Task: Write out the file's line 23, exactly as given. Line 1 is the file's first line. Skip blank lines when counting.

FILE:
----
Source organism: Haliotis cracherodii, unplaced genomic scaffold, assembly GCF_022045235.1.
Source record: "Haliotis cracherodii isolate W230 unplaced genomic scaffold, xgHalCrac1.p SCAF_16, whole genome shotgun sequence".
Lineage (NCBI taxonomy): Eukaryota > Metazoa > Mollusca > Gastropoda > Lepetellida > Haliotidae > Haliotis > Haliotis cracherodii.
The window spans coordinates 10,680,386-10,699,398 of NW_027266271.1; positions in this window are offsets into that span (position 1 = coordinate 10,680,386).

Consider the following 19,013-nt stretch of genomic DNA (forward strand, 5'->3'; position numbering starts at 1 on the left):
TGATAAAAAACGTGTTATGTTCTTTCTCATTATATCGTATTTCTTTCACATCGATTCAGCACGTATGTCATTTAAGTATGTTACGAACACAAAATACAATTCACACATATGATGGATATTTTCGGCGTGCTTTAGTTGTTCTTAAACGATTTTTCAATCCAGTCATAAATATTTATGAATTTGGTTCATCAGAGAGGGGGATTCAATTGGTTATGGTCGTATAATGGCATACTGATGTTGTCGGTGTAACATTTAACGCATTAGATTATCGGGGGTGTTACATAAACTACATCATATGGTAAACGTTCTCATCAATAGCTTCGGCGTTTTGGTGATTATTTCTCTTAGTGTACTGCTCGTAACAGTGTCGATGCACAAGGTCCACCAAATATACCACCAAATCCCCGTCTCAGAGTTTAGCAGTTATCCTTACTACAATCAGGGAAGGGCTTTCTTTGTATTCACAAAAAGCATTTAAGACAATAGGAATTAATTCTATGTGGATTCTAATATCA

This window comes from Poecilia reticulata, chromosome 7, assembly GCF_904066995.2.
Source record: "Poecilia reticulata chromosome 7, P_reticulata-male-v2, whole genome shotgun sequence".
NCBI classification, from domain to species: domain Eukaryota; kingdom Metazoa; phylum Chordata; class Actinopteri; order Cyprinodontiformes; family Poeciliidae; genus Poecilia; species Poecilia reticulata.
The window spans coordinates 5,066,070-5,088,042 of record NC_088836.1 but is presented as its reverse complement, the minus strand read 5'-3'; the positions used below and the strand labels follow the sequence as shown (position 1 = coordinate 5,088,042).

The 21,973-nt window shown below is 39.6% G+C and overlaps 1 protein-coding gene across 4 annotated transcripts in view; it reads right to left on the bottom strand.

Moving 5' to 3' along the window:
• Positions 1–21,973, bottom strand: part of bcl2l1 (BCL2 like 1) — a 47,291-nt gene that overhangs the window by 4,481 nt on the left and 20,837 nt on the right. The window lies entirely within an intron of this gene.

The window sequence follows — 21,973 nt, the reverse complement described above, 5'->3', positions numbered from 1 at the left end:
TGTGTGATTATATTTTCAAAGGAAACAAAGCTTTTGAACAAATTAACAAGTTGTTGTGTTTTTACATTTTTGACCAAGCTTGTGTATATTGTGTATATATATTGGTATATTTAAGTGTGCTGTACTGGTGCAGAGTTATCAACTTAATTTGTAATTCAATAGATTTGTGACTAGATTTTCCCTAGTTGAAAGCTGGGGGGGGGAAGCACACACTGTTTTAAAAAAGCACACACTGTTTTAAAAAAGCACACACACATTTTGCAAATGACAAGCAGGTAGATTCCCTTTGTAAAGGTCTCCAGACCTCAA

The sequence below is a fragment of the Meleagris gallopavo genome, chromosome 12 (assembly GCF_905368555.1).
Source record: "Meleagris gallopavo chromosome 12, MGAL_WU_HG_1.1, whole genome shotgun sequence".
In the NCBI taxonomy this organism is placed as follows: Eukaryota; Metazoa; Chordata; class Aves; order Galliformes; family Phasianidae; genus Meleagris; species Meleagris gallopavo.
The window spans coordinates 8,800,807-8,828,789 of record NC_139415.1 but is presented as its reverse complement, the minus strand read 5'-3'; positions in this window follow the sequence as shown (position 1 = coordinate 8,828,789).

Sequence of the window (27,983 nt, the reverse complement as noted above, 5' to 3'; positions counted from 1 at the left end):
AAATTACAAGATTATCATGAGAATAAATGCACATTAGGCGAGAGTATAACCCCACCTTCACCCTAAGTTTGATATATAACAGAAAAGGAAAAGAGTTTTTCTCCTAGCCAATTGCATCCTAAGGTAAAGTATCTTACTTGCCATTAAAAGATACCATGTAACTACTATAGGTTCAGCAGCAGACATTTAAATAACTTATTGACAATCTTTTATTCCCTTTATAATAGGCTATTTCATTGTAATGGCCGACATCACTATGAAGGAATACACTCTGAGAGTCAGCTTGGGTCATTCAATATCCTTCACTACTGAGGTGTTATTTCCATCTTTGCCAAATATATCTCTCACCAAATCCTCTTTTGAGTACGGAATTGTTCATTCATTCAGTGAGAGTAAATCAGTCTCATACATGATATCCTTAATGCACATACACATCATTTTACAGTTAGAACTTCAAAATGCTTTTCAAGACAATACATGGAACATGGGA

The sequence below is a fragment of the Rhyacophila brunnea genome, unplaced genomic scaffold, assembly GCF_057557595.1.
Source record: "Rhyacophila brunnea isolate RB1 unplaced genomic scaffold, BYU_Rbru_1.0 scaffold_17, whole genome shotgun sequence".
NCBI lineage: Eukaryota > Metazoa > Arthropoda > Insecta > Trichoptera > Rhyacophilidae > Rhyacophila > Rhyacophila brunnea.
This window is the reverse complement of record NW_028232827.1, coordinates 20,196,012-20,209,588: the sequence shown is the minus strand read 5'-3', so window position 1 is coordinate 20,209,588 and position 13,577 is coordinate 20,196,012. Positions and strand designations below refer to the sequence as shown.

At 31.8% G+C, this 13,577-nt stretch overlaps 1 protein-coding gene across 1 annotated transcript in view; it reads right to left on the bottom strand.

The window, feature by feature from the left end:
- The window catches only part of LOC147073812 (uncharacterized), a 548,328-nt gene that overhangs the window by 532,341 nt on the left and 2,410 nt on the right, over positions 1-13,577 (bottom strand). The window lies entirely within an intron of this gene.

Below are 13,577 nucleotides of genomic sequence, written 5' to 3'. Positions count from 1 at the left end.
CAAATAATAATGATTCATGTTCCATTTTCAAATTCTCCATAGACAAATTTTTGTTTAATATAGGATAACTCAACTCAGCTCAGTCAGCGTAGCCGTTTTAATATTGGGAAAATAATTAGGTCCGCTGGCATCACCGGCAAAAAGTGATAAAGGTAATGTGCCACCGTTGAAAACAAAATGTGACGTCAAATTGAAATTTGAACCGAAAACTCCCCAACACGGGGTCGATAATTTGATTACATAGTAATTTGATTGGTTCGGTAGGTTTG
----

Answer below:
Source record: "Rhyacophila brunnea isolate RB1 unplaced genomic scaffold, BYU_Rbru_1.0 scaffold_17, whole genome shotgun sequence".